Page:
Link between dementia and inflammation of the brain

Scientists from the University of Cambridge have been studying the link between inflammation of the brain and dementia. The study was published in the journal Brain, as an open access article. The scientists hope that their findings could lead to new dementia treatment.

The body uses inflammation to respond to stress and injury. This can be seen clearly when a cut on the knee turns red and swollen around the injured area. This indicates infection and should be dealt with swiftly. Previous studies have linked inflammation of brain cells to disorders such as multiple sclerosis, depression and psychosis. A recent study also linked it to Alzheimer’s disease.

The small study recruited around 30 patients who had been diagnosed with different types of fronto-temporal dementia. This type of dementia is a group of conditions which are caused by the build-up of severe abnormal proteins. The patients were asked to undergo two types of brain scans, using Two Positron Emission Tomography or PET scans. The first scan examined the patient for cells that cause inflammation in the brain. These cells indicated damage to the brain cells and connections. For the second scan, the scientists looked for evidence of the abnormal proteins. The scientists found that the more inflammation that they found in patient’s brain cells, the more likely they were to find abnormal proteins which indicated dementia. Twelve of the patients’ brains were donated to the Cambridge Brain bank after death, and they were able to analyse under the microscope, the findings from the PET scans and the actual state of the cells.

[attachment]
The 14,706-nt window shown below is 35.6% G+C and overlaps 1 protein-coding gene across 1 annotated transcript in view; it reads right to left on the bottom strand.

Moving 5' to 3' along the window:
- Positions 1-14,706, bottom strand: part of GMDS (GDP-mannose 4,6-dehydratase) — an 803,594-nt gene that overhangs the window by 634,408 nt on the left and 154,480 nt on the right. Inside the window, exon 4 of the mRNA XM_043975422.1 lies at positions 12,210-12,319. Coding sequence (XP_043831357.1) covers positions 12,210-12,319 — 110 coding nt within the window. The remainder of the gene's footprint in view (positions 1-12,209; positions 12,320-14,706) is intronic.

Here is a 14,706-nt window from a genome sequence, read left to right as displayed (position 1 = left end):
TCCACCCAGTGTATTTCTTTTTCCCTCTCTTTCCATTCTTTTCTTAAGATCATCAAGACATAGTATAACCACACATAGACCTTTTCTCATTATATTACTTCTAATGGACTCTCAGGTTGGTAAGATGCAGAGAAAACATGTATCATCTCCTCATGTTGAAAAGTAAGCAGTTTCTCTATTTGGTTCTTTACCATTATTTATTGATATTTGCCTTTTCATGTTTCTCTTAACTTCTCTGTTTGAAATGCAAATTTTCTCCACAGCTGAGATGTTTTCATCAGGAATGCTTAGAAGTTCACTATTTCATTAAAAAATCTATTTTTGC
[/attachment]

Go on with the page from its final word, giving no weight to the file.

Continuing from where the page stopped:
The scientists were surprised how closely the two different scans matched up. There needs to be more research into how abnormal proteins and inflammation of brain cells work together. The scientists hypothesised that there might be a circle of events where the damaged cells cause the inflammation, which could also cause more cell damage. The dementia conditions examined in the study all create different symptoms in patients, but it is also known that inflammation has a role to play in Alzheimer’s disease, linking them all together. The scientists surmised that perhaps inflammation might also have a role to play in other neurodegenerative diseases. These include Huntingdon’s disease and Parkinson’s disease. Treatments that are known to be effective against inflammation could be investigated to see if they could help these diseases too.

Dementia is a broad term for a group of symptoms, which include problems with language, thinking skills, memory, problem-solving and taking part in every day activities. Alzheimer’s disease is one form of dementia. Risk factors for dementia include old age and the risk of developing the disease may double every five years from the age of 65. It is possible, however for people to develop early onset dementia. Early symptoms can include memory loss, behaviour changes, difficulties communicating, sight and hearing loss, aggression or personality change, hallucinations and sleep disturbance. There is currently no known cure for the condition, although help can be given to help manage the symptoms. Scientists believe that it is also possible to delay the onset of dementia by exercising regularly, eating healthily including five fruit/vegetables a day in the diet and ensuring that hearing loss is tested and mitigated by hearing aids.

Cope, T.E., Bevan-Jones, W.R., et al Neuroinflammation and protein aggregation co-localize across the frontotemporal dementia spectrum. Brain, 2020;

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